Gradations of Challenge Perceived efficacy should be measured against levels of task demands that represent gradations of challenges or impediments to successful performance. Self-efficacy appraisals reflect the level of difficulty individuals believe they can surmount. If there are no obstacles to overcome, the activity is easily performable and everyone is highly efficacious.
The events over which personal influence is exercised can vary widely.
It may entail regulating one’s own motivation, thought processes, performance level, emotional states, or altering environmental conditions. The content domain should correspond to the area of functioning one seeks to manage. The nature of the challenges against which personal efficacy is judged will vary depending on the sphere of activity. Challenges may be graded in terms of level of ingenuity, exertion, accuracy, productivity, threat, or self-regulation required, just to mention a few dimensions of performance demands.
Many areas of functioning are primarily concerned with self-regulatory efficacy to guide and motivate oneself to get things done that one knows how to do. In such instances, self-regulation is the capability of interest. The issue is not whether one can do the activities occasionally, but whether one has the efficacy to get oneself to do them regularly in the face of different types of dissuading conditions. For example, in the measurement of perceived self-efficacy to stick to a health-promoting exercise routine, individuals judge how well they can get themselves to exercise regularly under various impediments, such as when they are under pressure from work, are tired or depressed, are in foul weather, or when they have other commitments or more interesting things to do (see Appendix).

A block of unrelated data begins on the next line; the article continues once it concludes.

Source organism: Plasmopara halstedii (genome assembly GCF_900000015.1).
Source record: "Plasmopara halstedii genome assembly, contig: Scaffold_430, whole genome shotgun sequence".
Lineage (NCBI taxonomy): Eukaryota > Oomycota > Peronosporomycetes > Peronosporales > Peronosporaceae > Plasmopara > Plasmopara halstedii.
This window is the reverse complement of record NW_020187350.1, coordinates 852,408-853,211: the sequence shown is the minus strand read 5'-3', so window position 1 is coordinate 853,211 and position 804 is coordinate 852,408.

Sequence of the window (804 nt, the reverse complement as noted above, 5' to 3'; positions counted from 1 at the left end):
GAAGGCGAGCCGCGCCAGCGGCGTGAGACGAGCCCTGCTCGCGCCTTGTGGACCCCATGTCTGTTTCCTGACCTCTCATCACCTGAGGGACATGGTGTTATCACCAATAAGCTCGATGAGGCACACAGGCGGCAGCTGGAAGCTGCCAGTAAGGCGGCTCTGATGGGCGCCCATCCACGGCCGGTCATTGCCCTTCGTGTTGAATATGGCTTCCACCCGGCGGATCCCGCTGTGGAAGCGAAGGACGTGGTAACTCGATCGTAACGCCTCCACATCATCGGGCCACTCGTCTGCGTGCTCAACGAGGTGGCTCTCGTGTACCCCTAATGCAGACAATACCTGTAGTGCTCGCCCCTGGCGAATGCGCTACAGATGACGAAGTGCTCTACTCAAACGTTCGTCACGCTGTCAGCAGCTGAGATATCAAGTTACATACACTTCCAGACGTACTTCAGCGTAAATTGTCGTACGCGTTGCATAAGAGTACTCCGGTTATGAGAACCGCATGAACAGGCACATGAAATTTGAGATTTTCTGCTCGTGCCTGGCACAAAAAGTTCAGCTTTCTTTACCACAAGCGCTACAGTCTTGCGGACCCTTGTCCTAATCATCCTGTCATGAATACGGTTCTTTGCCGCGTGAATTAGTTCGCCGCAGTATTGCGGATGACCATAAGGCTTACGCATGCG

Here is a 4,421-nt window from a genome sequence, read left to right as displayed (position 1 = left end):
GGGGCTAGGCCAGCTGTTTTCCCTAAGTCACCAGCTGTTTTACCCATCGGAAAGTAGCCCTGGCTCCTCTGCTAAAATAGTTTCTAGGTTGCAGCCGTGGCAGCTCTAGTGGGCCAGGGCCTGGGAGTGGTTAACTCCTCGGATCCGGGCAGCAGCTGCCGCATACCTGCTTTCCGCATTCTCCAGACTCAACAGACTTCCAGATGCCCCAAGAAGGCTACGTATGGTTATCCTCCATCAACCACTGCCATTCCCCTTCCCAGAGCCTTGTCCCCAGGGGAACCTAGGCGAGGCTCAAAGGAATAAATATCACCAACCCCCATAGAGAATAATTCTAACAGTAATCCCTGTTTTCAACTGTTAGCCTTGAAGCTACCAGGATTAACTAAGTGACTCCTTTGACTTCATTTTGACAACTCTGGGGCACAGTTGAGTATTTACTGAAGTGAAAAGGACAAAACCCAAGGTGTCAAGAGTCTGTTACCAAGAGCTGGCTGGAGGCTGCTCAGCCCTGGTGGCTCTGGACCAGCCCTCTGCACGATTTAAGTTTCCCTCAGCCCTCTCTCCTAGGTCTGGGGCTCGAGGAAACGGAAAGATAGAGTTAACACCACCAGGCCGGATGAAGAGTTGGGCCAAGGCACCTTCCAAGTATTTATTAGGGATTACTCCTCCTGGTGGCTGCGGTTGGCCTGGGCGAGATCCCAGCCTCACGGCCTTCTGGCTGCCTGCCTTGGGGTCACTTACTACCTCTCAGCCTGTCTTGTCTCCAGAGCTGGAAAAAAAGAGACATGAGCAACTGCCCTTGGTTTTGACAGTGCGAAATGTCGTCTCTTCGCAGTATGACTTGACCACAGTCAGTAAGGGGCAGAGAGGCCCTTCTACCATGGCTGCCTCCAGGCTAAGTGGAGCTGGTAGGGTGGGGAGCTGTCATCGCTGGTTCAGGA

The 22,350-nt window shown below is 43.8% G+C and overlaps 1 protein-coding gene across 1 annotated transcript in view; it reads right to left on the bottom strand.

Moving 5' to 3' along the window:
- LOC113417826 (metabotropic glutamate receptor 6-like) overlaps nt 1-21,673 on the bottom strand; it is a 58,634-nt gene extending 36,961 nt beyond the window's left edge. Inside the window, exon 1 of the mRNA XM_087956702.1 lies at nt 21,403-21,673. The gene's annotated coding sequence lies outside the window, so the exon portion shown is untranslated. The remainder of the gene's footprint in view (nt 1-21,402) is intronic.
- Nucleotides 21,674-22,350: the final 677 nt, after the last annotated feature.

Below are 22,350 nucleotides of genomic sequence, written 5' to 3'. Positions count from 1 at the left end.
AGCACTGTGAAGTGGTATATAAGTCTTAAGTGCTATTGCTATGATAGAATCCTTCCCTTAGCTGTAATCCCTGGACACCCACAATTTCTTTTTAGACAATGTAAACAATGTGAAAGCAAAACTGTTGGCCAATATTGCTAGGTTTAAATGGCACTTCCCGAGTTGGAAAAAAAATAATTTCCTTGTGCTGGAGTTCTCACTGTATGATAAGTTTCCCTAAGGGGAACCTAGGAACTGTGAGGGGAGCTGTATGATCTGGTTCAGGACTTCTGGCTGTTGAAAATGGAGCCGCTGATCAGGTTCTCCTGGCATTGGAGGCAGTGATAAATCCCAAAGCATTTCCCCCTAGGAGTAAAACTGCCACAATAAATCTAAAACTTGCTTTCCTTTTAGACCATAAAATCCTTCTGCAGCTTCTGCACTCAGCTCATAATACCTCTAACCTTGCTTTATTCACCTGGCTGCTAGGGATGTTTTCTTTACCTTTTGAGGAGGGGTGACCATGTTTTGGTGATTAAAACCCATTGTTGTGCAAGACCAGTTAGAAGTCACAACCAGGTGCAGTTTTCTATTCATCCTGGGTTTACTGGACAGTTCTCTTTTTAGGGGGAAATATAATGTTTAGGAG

Constructing scales to assess self-regulatory efficacy requires preliminary work to identify the forms the challenges and impediments take.
People are asked in open-ended interviews and pilot questionnaires to describe the things that make it hard for them to perform the required activities regularly. The identified challenges or impediments are built into the efficacy items. In the formal scale, participants judge their ability to meet the challenges or to surmount the various impediments. Sufficient gradations of difficulties should be built into the efficacy items to avoid ceiling effects.
312 A. BANDURA